Filtration standards keep increasing as today’s building and energy codes update their requirements every three years. The 2019 codes that went into effect on January 1st, 2020, mandate that new construction homes have HVAC systems that use MERV 13 air filters. What is MERV? Simply put, it’s the size of the pores in your air filters you change out every three months or so.
To give you an example, when you go down the aisle where the filters are at the hardware store, you see a relatively wide selection of filters. Some have a see-through green mesh, some have pleated white paper-like filters, and other premium filters incorporate elements like charcoal to absorb odors, etc. Typically the more expensive these filters get, the higher the MERV rating because the ability to catch smaller particles increases with more restriction (smaller holes for the air to pass through).
MERV 13 Air Filters Side Effects
So, great, I’ve always wanted my indoor air quality to be better, so thankfully, the requirements for air filters have increased! There will be fewer particles in the air for my family and me to breathe in. Yes, you will have that, but what are the side effects that come along with increasing the restrictions through your air filters?
First, you’re increasing resistance to the airflow to your system, which is trying to throw a certain amount of air to all of your rooms. That doesn’t sound good. The system will try harder to throw that air into your duct system and on to your room. That really affects the airflow in your duct system. It also increases energy usage since the motor delivering the air has to ramp up even more to do its job.
MERV 13 Air Filters Can Lead to Frozen Cold Coils
Another unintended effect of this lowered airflow is on the refrigeration side. Your air conditioner has a hot coil outside, the condenser, and a cold coil at the air handler inside. This cold coil has a specific preferred operating temperature. That temperature is based on a certain amount of warm air flowing across that coil and the refrigerant running through the copper tubing of that coil. With a higher MERV filter reducing the airflow through this crucial part of the air conditioning system, the cold coil can eventually freeze up into an ice ball, restricting airflow altogether. Without elaborating, this causes more expensive problems at the outdoor condenser coil.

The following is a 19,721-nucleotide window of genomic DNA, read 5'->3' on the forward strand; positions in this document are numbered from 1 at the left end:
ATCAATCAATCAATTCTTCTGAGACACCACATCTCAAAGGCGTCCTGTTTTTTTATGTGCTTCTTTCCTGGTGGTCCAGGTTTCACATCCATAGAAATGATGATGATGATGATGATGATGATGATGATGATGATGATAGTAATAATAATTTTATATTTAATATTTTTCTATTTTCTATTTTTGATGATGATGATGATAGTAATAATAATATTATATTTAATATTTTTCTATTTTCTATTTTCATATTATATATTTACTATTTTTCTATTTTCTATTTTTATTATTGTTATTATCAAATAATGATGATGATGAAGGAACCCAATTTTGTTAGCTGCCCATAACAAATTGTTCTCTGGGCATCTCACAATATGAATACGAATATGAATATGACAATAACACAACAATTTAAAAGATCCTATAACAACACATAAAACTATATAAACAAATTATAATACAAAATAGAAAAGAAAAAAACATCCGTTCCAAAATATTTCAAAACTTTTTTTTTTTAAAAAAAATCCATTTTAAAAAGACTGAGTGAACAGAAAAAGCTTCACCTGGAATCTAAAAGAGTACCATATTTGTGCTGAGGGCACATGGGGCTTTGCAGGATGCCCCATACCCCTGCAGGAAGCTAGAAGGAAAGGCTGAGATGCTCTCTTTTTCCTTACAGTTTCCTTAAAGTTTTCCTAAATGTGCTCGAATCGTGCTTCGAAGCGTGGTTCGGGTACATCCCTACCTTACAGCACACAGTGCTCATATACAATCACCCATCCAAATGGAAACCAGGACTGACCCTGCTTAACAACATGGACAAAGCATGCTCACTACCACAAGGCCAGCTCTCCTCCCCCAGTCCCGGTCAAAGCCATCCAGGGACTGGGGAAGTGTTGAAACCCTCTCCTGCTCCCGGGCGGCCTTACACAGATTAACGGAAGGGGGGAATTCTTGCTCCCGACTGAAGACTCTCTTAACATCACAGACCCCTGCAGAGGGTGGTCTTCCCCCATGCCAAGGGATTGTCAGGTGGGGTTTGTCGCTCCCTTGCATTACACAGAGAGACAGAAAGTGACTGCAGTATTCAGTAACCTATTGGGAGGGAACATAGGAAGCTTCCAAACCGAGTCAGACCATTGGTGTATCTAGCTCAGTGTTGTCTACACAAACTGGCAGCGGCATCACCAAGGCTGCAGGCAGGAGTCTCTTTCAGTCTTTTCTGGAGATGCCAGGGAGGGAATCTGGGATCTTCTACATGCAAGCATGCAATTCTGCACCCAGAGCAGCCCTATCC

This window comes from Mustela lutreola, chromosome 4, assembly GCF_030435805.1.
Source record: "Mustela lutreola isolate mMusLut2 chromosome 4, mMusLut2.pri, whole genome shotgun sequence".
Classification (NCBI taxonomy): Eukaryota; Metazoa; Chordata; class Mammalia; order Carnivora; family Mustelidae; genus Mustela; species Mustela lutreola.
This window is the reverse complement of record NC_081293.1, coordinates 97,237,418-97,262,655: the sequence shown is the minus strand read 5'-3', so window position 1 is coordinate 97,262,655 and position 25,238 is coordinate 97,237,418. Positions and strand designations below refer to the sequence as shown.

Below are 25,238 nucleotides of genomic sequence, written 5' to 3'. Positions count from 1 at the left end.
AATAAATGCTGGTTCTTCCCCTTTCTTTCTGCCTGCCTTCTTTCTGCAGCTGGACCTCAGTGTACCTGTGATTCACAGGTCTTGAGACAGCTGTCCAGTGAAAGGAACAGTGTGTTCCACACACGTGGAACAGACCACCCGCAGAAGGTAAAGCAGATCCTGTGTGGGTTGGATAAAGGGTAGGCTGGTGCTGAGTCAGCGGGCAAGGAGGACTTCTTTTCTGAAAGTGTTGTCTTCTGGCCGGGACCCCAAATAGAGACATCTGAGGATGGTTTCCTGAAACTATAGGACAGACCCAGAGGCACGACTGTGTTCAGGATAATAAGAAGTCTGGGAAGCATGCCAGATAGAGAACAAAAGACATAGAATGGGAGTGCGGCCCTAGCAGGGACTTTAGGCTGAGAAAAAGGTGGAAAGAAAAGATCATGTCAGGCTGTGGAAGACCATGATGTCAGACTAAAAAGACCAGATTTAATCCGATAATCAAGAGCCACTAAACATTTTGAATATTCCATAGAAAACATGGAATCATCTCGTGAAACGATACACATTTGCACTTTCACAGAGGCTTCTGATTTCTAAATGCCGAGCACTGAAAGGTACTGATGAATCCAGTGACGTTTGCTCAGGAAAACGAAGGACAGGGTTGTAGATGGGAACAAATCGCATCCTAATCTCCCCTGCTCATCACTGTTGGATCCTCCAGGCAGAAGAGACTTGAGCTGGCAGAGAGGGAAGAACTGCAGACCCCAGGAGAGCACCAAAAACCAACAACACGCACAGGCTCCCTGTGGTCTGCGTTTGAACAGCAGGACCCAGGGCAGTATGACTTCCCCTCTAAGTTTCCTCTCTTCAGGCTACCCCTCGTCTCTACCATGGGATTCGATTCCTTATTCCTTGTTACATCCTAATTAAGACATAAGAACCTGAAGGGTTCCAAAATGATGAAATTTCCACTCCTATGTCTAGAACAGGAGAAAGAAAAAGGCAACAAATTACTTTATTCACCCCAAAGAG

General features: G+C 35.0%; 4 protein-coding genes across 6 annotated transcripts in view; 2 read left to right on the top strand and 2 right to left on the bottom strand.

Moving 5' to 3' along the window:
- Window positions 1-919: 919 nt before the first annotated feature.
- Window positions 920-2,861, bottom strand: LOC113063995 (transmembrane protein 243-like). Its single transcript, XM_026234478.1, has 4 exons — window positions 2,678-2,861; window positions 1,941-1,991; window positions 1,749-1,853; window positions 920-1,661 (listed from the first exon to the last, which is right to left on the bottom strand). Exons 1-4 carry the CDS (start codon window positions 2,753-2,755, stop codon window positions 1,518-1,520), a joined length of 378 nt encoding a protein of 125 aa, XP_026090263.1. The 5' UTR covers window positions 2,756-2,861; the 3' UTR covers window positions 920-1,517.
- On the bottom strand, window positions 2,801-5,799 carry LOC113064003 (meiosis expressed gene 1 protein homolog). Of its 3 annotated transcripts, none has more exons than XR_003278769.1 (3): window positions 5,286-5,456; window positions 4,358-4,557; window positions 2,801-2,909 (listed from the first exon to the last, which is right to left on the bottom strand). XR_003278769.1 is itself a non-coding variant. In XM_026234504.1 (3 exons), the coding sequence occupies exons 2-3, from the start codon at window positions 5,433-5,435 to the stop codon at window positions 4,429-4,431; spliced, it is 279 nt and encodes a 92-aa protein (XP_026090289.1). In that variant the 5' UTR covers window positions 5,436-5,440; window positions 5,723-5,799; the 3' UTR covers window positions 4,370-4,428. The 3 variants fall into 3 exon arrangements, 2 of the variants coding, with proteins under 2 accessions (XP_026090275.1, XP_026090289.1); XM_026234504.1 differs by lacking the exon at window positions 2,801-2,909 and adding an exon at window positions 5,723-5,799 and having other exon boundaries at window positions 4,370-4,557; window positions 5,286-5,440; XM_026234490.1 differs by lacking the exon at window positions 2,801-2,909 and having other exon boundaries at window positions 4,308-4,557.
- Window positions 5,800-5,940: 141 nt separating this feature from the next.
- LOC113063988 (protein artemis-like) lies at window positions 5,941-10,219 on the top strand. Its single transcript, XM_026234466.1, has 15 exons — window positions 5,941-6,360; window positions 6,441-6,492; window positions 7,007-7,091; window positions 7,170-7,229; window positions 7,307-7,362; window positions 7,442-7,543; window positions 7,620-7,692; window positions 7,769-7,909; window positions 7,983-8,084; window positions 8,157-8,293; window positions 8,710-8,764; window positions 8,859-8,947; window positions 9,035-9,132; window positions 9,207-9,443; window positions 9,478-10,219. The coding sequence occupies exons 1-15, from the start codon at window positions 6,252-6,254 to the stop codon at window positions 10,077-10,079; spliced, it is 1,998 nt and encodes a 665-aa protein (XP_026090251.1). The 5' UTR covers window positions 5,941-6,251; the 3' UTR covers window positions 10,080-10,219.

A Hot Heat Exchanger and Tubing
In the heating season, the firebox or heat exchanger can overheat so much that it cracks open. The firebox is a hollow metal cabinet or set of tubes that keep the spent gasses from the flame inside of it. The heat carried inside the tubes or cabinet stays inside too. The blower sends air across the hot heat exchanger sending the warmed air into the ducts that lead to your rooms.
Just like the cold air conditioner coil, the heating season firebox also operates at a set temperature. If the air moving across it slows down, the cabinet or tubing will heat up too much. After thousands of times across the lifespan of your system, this process can diminish its lifespan. It can also increase the chances that occupants of the house are exposed to gasses that are intended to remain inside the hot tubing. If the tubing has cracks in it, then exposure is likely.
Check With Your HVAC Expert
The fix to all of this is to make sure you have enough return air to the system. If we choke the air to the system, we can end up with all kinds of problems. If you’re going to start using a higher MERV filter, check with your local HVAC company and let them evaluate whether you have enough surface area in your return grilles.
Check The Boxes
Good luck with your decision to use higher MERV filters in the future. They certainly aren’t a bad thing. Reducing the number of dirty particles for the air in your home is a very common request. It’s just important to make sure the rest of your system is set up to handle the increased restriction the filters create.
Thanks so much for watching and we’ll see you on the next blog post.
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